Tuesday, October 11, 2011

Iran Denies Plot

Iran denies U.S. accusation of assassination plot


TEHRAN — An aide to Iran's President Mahmoud Ahmadinejad on Tuesday denied U.S. allegations that the Islamic republic was involved in a plot to kill the Saudi envoy to Washington.

"This is a prefabricated scenario to turn public attention away from domestic problems within the United States," Ali Akbar Javanfekr, the president's press adviser, told AFP.

"The U.S. government and the CIA have a lot of experience in diverting public attention from domestic problems in the United States. We have to wait now to know the details of this prefabricated scenario to know the U.S. government's objectives," he said.

A spokesman for Iran's foreign ministry "strongly denied the false accusation of a plan to assassinate the Saudi ambassador in the United States," according to a statement quoted by the Fars news agency.

"This type of behaviour, based on old, hostile policies by the United States and Zionism, is a ridiculous scenario that aims to create divisions by enemies of Islam and of the region," he was quoted as saying.

"Relations between Iran and Saudi Arabia are based on mutual respect, and such a false accusation leads nowhere and will have no effect on public opinion," he said.

Washington said it had busted a plot conceived at high levels of Iran's revolutionary leadership to kill the Saudi ambassador, and vowed to hold Tehran to account.

The U.S. Justice Department charged two men with conspiring with factions of the Iranian government to carry out a deadly plot to blow up Ambassador Adel Al-Jubeir on American soil.

The criminal complaint named Manssor Arbabsiar, a 56-year-old naturalised U.S. citizen holding both Iranian and U.S. passports, and Gholam Shakuri, allegedly an Iran-based member of Iran's Quds Force.

U.S. Attorney General Eric Holder said the alleged plot was "conceived, sponsored and directed from Iran."

Iran and the United States broke off diplomatic relations more than 30 years ago after U.S. diplomats were taken hostage in Tehran by Islamic students.

Tensions have risen in recent years, notably over Tehran's controversial nuclear activities, which the United States fears is being used to develop an atomic arsenal under the guise of a civilian energy program.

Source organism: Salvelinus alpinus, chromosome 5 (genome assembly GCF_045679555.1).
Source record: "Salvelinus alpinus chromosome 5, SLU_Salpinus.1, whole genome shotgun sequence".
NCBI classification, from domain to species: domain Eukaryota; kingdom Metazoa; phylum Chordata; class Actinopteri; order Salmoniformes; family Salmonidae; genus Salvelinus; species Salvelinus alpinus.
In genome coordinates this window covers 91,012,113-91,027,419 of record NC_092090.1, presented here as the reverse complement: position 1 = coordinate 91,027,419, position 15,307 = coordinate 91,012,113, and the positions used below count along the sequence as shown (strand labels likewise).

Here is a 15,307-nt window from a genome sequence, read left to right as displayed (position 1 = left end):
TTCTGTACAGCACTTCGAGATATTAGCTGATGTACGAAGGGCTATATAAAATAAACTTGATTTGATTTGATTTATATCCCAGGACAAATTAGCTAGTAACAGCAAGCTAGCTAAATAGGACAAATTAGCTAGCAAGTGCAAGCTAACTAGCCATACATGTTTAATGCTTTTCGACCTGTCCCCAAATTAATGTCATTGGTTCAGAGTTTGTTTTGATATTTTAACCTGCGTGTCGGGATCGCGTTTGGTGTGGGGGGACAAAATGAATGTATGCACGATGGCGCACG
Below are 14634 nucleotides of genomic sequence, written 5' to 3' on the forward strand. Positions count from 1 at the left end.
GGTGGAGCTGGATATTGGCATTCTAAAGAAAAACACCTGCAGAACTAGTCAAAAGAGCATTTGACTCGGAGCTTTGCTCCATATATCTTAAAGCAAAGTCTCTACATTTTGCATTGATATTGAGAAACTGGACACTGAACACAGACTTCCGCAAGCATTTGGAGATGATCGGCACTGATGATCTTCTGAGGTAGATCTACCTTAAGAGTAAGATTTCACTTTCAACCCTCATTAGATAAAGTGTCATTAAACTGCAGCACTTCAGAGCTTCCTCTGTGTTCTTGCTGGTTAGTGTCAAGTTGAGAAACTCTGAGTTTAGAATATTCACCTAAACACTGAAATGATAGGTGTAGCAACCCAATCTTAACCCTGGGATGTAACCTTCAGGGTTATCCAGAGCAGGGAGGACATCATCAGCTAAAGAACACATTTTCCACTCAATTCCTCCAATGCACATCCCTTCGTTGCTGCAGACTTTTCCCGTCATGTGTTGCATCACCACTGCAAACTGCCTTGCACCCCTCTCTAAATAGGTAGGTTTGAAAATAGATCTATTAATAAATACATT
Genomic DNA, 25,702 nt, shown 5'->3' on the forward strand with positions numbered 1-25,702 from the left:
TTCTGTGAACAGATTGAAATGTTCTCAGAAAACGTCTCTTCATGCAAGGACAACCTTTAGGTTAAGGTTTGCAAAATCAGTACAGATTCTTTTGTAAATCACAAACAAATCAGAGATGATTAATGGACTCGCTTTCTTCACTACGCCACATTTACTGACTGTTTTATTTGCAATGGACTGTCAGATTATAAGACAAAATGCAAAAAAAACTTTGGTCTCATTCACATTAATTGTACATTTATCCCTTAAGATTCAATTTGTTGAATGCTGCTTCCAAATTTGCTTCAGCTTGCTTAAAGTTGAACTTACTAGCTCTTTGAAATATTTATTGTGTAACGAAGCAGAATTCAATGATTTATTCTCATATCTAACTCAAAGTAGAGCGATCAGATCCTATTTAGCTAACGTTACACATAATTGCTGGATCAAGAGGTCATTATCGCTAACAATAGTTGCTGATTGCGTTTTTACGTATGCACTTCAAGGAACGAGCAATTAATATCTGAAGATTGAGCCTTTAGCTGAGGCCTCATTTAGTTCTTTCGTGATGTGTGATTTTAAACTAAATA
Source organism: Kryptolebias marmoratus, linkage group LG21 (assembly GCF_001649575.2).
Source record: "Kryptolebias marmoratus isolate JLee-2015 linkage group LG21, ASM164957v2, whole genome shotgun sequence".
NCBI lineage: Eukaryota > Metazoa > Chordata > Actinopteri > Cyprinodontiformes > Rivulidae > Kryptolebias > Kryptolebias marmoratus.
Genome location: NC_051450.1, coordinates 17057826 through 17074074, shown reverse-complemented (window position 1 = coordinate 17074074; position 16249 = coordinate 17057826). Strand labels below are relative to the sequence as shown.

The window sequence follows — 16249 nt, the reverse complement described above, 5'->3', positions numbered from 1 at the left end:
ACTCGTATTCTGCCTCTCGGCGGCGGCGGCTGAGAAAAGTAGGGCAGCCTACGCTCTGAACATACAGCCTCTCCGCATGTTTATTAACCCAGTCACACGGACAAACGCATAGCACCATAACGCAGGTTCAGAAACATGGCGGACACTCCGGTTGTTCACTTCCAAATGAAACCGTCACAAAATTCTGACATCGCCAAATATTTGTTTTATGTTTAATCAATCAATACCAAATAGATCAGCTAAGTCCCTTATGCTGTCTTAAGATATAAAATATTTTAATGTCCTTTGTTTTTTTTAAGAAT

Tehran has repeatedly denied that accusation.

The United States has imposed tough, unilateral sanctions on Iran on top of sanctions adopted by the UN Security Council.

Ties between Iran and Saudi Arabia have also deteriorated this year, principally because of Saudi military intervention in Bahrain to help that country's Sunni regime put down pro-democracy protests by members of the Shiite majority. Iran's population is also predominantly Shiite.

Read more: http://www.montrealgazette.com/news/world/Iran+denies+accusation+assassination+plot/5533943/story.html#ixzz1aVWzqW60

Iran 'Directed' Washington, D.C., Terror Plot, U.S. Says


Manssor Arbabsiar, pictured here in a mugshot from a 2001 arrest for theft, has been named
in a federal complaint in an alleged Iran-backed plot to kill the Saudi Arabian ambassador to the U.S.

Oct. 11, 2011

FBI and DEA agents have disrupted a plot to commit a "significant terrorist act in the United States" tied to Iran, federal officials told ABC News today.

The officials said the plot included the assassination of the Saudi Arabian ambassador to the United States, Adel Al-Jubeir, with a bomb and subsequent bomb attacks on the Saudi and Israeli embassies in Washington, D.C. Bombings of the Saudi and Israeli embassies in Buenos Aires, Argentina, were also discussed, according to the U.S. officials.

U.S. Attorney General Eric Holder said in an announcement today that the plan was "conceived, sponsored and was directed from Iran" by a faction of the government and called it a "flagrant" violation of U.S. and international law.

"The U.S. is committed to holding Iran accountable for its actions," Holder said.

READ: U.S. Complaint in Alleged Iran-Directed Terror Plot (PDF)

FBI Director Robert Mueller said the arrest of a suspect in the plot shows the U.S. will "bring the full weight of [the] law to bear on those responsible" and that "any attempts on American soil will not be tolerated."

Senior White House officials said the U.S. currently does not have any information indicating that either Iranian Supreme Leader Ayatollah Ali Khamenei or President Mahmoud Ahmadinejad necessarily knew about the assassination plot and said the U.S. will pursue a path of response that would not include the possibility of an armed conflict with Iran.

Shortly after Holder publicly announced the foiled plot, the U.S. Treasury announced it was initiating sanctions against five people allegedly connected to the plot.

The stunning allegations come against a backdrop of longstanding tensions between Iran and the United States and Saudi Arabia. In the last year, Saudi Arabia has attempted to build an anti-Iran alliance to push back against perceived aggression by Iran in the region.

An Iranian representative in Washington, D.C., told ABC News the U.S. government's story was "fake" but declined to provide any other information.

In a pair of reports on different Iranian state-sponsored news outlets, Iranian officials rejected the charges, calling the plot a "prefabricated scenario" and the start of a "new propaganda campaign against Iran."

The State Department has listed Iran as a "state sponsor" of terror since 1984. Officials in Argentina have said Iran was behind an attack on the Israeli embassy in Buenos Aires in 1992.

1 comment:

  1. Solutions 'nuclear' Iran http://laodongme.blogspot.com/2011/11/giai-phap-van-e-hat-nhan-iran-thang.html